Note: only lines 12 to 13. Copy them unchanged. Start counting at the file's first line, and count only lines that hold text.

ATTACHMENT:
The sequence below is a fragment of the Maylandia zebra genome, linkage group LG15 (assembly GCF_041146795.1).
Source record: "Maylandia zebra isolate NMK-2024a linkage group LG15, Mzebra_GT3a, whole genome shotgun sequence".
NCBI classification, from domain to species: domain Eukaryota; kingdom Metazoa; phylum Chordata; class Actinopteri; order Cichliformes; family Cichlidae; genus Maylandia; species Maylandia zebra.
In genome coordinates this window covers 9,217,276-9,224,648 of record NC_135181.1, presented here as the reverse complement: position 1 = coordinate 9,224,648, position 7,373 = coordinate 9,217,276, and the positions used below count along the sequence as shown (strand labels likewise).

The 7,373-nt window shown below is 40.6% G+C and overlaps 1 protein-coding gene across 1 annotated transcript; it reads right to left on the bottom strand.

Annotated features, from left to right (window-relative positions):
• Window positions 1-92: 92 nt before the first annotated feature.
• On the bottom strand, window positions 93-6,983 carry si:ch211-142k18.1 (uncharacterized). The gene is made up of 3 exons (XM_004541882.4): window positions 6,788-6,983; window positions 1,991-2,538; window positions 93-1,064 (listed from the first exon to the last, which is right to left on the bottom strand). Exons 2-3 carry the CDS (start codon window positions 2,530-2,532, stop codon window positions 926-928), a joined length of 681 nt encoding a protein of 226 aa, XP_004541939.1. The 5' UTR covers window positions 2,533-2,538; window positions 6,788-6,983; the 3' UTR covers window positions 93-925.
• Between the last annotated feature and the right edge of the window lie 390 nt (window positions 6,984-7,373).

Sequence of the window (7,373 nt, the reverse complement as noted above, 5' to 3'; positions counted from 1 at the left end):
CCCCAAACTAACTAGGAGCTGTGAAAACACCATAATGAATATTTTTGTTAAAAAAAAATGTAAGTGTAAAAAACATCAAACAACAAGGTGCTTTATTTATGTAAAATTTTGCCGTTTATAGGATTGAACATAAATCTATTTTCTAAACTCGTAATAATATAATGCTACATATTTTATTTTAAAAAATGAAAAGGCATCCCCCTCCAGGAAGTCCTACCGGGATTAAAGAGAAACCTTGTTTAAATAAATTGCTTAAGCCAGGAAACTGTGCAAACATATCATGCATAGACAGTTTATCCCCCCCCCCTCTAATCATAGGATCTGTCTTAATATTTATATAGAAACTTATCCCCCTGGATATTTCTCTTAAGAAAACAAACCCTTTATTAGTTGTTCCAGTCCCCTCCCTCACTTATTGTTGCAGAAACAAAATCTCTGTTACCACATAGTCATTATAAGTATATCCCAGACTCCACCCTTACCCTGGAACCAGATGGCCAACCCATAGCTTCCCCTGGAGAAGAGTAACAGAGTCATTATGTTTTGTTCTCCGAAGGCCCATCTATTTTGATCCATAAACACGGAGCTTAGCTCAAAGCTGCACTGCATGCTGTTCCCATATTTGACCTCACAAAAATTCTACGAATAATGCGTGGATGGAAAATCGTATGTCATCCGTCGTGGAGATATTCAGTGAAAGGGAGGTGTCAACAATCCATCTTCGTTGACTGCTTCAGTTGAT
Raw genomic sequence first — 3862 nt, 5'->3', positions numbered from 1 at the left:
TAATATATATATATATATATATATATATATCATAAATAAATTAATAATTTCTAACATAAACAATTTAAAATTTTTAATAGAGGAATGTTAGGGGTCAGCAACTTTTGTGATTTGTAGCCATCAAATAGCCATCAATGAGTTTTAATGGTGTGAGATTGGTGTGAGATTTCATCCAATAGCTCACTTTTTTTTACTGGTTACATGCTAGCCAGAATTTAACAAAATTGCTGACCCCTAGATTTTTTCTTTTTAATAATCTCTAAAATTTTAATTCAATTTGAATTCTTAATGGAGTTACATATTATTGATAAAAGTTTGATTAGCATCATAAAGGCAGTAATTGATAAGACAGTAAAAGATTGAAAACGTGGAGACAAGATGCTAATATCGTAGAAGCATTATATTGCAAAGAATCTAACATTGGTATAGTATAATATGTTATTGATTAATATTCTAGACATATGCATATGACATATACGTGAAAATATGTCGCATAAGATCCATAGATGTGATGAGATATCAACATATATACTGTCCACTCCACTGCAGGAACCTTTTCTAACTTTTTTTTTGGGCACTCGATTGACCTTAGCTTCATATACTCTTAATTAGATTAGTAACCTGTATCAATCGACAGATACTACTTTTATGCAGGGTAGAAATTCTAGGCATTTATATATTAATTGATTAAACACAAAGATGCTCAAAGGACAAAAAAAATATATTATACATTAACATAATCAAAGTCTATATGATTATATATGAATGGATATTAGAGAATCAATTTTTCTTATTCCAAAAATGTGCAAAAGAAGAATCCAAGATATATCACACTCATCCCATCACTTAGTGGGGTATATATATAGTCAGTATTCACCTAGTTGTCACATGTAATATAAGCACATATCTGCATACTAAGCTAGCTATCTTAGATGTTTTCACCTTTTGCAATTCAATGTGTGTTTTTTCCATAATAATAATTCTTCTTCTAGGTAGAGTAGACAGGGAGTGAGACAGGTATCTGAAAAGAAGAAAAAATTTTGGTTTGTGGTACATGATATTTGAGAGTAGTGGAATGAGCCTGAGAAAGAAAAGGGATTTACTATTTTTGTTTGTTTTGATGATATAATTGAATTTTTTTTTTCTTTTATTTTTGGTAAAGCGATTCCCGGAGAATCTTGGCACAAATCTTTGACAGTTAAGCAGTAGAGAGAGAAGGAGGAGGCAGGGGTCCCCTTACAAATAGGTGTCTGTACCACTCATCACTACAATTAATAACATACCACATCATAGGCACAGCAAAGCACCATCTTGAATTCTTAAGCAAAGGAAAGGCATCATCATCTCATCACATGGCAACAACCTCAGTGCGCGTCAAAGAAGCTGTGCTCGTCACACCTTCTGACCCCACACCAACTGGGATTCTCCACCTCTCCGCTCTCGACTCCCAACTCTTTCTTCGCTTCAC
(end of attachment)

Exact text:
Raw genomic sequence first — 3862 nt, 5'->3', positions numbered from 1 at the left:
TAATATATATATATATATATATATATATATCATAAATAAATTAATAATTTCTAACATAAACAATTTAAAATTTTTAATAGAGGAATGTTAGGGGTCAGCAACTTTTGTGATTTGTAGCCATCAAATAGCCATCAATGAGTTTTAATGGTGTGAGATTGGTGTGAGATTTCATCCAATAGCTCACTTTTTTTTACTGGTTACATGCTAGCCAGAATTTAACAAAATTGCTGACCCCTAGATTTTTTCTTTTTAATAATCTCTAAAATTTTAATTCAATTTGAATTCTTAATGGAGTTACATATTATTGATAAAAGTTTGATTAGCATCATAAAGGCAGTAATTGATAAGACAGTAAAAGATTGAAAACGTGGAGACAAGATGCTAATATCGTAGAAGCATTATATTGCAAAGAATCTAACATTGGTATAGTATAATATGTTATTGATTAATATTCTAGACATATGCATATGACATATACGTGAAAATATGTCGCATAAGATCCATAGATGTGATGAGATATCAACATATATACTGTCCACTCCACTGCAGGAACCTTTTCTAACTTTTTTTTTGGGCACTCGATTGACCTTAGCTTCATATACTCTTAATTAGATTAGTAACCTGTATCAATCGACAGATACTACTTTTATGCAGGGTAGAAATTCTAGGCATTTATATATTAATTGATTAAACACAAAGATGCTCAAAGGACAAAAAAAATATATTATACATTAACATAATCAAAGTCTATATGATTATATATGAATGGATATTAGAGAATCAATTTTTCTTATTCCAAAAATGTGCAAAAGAAGAATCCAAGATATATCACACTCATCCCATCACTTAGTGGGGTATATATATAGTCAGTATTCACCTAGTTGTCACATGTAATATAAGCACATATCTGCATACTAAGCTAGCTATCTTAGATGTTTTCACCTTTTGCAATTCAATGTGTGTTTTTTCCATAATAATAATTCTTCTTCTAGGTAGAGTAGACAGGGAGTGAGACAGGTATCTGAAAAGAAGAAAAAATTTTGGTTTGTGGTACATGATATTTGAGAGTAGTGGAATGAGCCTGAGAAAGAAAAGGGATTTACTATTTTTGTTTGTTTTGATGATATAATTGAATTTTTTTTTTCTTTTATTTTTGGTAAAGCGATTCCCGGAGAATCTTGGCACAAATCTTTGACAGTTAAGCAGTAGAGAGAGAAGGAGGAGGCAGGGGTCCCCTTACAAATAGGTGTCTGTACCACTCATCACTACAATTAATAACATACCACATCATAGGCACAGCAAAGCACCATCTTGAATTCTTAAGCAAAGGAAAGGCATCATCATCTCATCACATGGCAACAACCTCAGTGCGCGTCAAAGAAGCTGTGCTCGTCACACCTTCTGACCCCACACCAACTGGGATTCTCCACCTCTCCGCTCTCGACTCCCAACTCTTTCTTCGCTTCAC